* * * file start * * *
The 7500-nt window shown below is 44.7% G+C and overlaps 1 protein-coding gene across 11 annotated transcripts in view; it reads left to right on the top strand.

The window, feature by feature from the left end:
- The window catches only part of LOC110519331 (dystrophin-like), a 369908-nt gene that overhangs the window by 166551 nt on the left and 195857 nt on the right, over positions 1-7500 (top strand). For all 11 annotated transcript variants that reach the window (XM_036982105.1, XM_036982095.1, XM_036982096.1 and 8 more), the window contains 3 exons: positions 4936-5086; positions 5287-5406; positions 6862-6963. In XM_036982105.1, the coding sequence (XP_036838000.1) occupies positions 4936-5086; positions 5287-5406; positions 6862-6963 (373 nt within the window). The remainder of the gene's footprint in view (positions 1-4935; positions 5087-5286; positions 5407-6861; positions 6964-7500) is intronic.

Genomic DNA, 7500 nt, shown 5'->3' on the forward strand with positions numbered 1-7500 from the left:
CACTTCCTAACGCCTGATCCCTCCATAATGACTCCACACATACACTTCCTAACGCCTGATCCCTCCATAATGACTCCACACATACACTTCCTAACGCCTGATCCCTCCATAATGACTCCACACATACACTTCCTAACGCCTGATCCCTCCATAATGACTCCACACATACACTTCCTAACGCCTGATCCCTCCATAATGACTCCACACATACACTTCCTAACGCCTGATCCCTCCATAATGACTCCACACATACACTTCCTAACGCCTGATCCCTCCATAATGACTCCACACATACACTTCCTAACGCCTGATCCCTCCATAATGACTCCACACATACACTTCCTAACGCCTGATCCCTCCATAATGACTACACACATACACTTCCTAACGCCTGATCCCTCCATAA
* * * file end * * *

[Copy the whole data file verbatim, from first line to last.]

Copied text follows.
The 7500-nt window shown below is 44.7% G+C and overlaps 1 protein-coding gene across 11 annotated transcripts in view; it reads left to right on the top strand.

The window, feature by feature from the left end:
- The window catches only part of LOC110519331 (dystrophin-like), a 369908-nt gene that overhangs the window by 166551 nt on the left and 195857 nt on the right, over positions 1-7500 (top strand). For all 11 annotated transcript variants that reach the window (XM_036982105.1, XM_036982095.1, XM_036982096.1 and 8 more), the window contains 3 exons: positions 4936-5086; positions 5287-5406; positions 6862-6963. In XM_036982105.1, the coding sequence (XP_036838000.1) occupies positions 4936-5086; positions 5287-5406; positions 6862-6963 (373 nt within the window). The remainder of the gene's footprint in view (positions 1-4935; positions 5087-5286; positions 5407-6861; positions 6964-7500) is intronic.

Genomic DNA, 7500 nt, shown 5'->3' on the forward strand with positions numbered 1-7500 from the left:
CACTTCCTAACGCCTGATCCCTCCATAATGACTCCACACATACACTTCCTAACGCCTGATCCCTCCATAATGACTCCACACATACACTTCCTAACGCCTGATCCCTCCATAATGACTCCACACATACACTTCCTAACGCCTGATCCCTCCATAATGACTCCACACATACACTTCCTAACGCCTGATCCCTCCATAATGACTCCACACATACACTTCCTAACGCCTGATCCCTCCATAATGACTCCACACATACACTTCCTAACGCCTGATCCCTCCATAATGACTCCACACATACACTTCCTAACGCCTGATCCCTCCATAATGACTCCACACATACACTTCCTAACGCCTGATCCCTCCATAATGACTACACACATACACTTCCTAACGCCTGATCCCTCCATAA